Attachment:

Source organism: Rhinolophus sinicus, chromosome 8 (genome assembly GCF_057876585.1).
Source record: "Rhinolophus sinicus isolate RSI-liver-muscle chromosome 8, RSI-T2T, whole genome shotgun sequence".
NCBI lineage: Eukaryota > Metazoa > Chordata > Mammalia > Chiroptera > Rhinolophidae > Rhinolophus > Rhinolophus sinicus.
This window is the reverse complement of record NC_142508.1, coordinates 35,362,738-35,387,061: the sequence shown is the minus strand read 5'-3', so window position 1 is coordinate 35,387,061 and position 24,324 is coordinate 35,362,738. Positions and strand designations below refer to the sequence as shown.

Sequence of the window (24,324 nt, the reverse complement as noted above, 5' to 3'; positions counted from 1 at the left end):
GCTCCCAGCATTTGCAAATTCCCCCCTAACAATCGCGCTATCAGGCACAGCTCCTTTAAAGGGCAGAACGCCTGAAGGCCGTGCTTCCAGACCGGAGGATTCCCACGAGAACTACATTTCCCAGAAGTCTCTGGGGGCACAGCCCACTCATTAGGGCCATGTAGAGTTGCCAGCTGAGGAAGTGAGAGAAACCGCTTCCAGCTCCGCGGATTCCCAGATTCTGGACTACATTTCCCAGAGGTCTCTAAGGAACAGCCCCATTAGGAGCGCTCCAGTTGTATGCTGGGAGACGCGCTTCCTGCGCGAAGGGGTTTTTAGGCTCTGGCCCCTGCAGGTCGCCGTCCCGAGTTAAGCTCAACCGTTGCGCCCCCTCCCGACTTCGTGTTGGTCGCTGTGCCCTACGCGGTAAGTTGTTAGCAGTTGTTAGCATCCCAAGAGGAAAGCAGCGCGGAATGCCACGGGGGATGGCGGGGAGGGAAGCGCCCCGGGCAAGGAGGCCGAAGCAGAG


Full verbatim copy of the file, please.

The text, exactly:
Source organism: Rhinolophus sinicus, chromosome 8 (genome assembly GCF_057876585.1).
Source record: "Rhinolophus sinicus isolate RSI-liver-muscle chromosome 8, RSI-T2T, whole genome shotgun sequence".
NCBI lineage: Eukaryota > Metazoa > Chordata > Mammalia > Chiroptera > Rhinolophidae > Rhinolophus > Rhinolophus sinicus.
This window is the reverse complement of record NC_142508.1, coordinates 35,362,738-35,387,061: the sequence shown is the minus strand read 5'-3', so window position 1 is coordinate 35,387,061 and position 24,324 is coordinate 35,362,738. Positions and strand designations below refer to the sequence as shown.

Sequence of the window (24,324 nt, the reverse complement as noted above, 5' to 3'; positions counted from 1 at the left end):
GCTCCCAGCATTTGCAAATTCCCCCCTAACAATCGCGCTATCAGGCACAGCTCCTTTAAAGGGCAGAACGCCTGAAGGCCGTGCTTCCAGACCGGAGGATTCCCACGAGAACTACATTTCCCAGAAGTCTCTGGGGGCACAGCCCACTCATTAGGGCCATGTAGAGTTGCCAGCTGAGGAAGTGAGAGAAACCGCTTCCAGCTCCGCGGATTCCCAGATTCTGGACTACATTTCCCAGAGGTCTCTAAGGAACAGCCCCATTAGGAGCGCTCCAGTTGTATGCTGGGAGACGCGCTTCCTGCGCGAAGGGGTTTTTAGGCTCTGGCCCCTGCAGGTCGCCGTCCCGAGTTAAGCTCAACCGTTGCGCCCCCTCCCGACTTCGTGTTGGTCGCTGTGCCCTACGCGGTAAGTTGTTAGCAGTTGTTAGCATCCCAAGAGGAAAGCAGCGCGGAATGCCACGGGGGATGGCGGGGAGGGAAGCGCCCCGGGCAAGGAGGCCGAAGCAGAG